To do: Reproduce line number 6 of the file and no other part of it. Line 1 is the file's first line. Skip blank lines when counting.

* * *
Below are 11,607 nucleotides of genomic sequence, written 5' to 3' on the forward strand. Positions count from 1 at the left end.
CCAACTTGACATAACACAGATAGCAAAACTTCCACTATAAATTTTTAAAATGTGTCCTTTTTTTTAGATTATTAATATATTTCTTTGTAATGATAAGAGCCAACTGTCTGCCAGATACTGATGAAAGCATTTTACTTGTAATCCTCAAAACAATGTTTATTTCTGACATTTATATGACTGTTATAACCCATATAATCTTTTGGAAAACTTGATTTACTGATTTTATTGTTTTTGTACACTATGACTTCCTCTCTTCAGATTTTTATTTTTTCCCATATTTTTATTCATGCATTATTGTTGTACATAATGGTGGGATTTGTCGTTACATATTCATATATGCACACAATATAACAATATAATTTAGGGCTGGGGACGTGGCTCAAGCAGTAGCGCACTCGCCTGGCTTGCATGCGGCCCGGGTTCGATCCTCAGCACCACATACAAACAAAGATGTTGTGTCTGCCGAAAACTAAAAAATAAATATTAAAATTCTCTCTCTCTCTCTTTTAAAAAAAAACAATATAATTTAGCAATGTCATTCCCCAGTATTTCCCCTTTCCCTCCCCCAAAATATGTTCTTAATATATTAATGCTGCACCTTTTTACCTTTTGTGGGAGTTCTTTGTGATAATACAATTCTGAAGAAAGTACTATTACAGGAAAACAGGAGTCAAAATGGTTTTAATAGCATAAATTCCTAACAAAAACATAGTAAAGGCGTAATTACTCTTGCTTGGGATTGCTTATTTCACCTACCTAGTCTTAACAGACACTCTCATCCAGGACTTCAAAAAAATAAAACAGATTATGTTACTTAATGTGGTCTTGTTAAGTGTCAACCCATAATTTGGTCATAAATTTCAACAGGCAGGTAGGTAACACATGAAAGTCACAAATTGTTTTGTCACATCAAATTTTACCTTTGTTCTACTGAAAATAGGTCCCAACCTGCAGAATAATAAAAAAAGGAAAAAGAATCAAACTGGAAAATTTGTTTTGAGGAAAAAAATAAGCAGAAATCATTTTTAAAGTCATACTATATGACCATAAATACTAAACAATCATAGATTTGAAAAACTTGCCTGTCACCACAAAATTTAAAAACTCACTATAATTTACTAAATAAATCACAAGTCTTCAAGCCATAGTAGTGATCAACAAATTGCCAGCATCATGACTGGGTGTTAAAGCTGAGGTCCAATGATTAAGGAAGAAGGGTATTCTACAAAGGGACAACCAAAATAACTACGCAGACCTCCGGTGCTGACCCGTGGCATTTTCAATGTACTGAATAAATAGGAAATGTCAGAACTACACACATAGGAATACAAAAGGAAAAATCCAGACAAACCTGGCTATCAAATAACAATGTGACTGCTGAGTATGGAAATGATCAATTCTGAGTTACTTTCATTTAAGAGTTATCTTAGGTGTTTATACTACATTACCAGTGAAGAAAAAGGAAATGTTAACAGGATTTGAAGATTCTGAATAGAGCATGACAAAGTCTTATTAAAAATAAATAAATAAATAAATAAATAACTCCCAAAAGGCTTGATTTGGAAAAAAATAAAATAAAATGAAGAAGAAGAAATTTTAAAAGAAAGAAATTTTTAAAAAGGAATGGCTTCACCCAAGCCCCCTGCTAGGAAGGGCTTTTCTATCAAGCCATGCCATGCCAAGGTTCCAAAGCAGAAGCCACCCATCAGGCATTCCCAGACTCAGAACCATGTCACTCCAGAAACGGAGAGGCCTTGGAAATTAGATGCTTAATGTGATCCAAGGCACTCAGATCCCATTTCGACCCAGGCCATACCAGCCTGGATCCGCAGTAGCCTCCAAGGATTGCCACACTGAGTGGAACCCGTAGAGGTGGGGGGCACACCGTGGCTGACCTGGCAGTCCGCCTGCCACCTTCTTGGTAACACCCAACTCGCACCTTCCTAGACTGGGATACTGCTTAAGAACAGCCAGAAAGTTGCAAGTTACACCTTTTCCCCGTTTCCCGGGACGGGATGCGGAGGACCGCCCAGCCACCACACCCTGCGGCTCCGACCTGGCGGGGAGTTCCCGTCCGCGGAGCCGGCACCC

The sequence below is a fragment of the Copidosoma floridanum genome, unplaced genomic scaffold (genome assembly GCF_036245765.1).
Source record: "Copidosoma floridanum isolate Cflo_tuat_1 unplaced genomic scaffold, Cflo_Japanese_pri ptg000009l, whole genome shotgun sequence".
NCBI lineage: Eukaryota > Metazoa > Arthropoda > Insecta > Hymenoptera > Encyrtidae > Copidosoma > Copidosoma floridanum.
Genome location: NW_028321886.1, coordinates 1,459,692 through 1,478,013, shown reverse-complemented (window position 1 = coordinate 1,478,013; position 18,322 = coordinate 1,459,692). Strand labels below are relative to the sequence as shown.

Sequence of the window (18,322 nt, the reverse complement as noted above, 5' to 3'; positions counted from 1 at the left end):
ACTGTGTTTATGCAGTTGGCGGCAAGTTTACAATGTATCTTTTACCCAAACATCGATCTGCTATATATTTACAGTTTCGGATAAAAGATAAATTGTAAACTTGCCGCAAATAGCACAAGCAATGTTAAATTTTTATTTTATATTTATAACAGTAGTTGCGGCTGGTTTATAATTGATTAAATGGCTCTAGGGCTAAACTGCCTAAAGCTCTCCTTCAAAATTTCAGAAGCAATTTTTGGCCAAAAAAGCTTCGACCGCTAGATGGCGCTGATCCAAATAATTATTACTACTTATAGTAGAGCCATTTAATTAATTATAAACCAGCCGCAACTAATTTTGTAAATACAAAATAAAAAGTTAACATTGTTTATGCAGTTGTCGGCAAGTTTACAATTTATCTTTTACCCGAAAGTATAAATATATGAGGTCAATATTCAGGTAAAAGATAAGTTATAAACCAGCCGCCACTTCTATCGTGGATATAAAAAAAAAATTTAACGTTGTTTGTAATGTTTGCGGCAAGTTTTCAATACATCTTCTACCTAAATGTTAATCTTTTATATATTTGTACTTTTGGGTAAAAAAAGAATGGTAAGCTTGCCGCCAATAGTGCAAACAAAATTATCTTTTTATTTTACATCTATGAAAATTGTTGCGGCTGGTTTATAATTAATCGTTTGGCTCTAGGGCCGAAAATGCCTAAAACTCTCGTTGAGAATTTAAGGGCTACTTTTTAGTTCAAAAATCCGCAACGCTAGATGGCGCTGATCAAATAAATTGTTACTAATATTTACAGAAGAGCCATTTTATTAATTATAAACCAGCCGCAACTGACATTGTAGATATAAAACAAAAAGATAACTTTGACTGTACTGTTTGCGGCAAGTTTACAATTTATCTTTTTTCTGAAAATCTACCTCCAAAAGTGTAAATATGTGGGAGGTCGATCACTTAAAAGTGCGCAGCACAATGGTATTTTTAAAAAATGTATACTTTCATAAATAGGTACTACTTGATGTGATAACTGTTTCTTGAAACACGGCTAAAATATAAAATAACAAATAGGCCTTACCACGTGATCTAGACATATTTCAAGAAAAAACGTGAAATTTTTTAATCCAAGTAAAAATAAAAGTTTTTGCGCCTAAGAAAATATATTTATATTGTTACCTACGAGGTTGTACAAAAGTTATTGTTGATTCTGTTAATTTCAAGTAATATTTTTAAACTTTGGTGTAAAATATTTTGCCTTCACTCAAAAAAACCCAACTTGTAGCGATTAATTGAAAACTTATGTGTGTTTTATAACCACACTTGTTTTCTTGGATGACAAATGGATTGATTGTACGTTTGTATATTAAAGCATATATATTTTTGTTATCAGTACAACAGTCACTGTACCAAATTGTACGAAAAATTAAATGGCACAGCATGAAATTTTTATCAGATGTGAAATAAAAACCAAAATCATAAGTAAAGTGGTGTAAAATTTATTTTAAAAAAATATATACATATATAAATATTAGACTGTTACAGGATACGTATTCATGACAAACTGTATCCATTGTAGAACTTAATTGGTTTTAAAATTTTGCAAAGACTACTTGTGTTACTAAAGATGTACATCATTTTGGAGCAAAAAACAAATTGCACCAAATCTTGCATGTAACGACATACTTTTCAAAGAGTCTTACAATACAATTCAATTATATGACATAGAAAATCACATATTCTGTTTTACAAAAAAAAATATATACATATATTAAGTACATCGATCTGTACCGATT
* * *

Genome location: NW_028321886.1, coordinates 1,459,692 through 1,478,013, shown reverse-complemented (window position 1 = coordinate 1,478,013; position 18,322 = coordinate 1,459,692). Strand labels below are relative to the sequence as shown.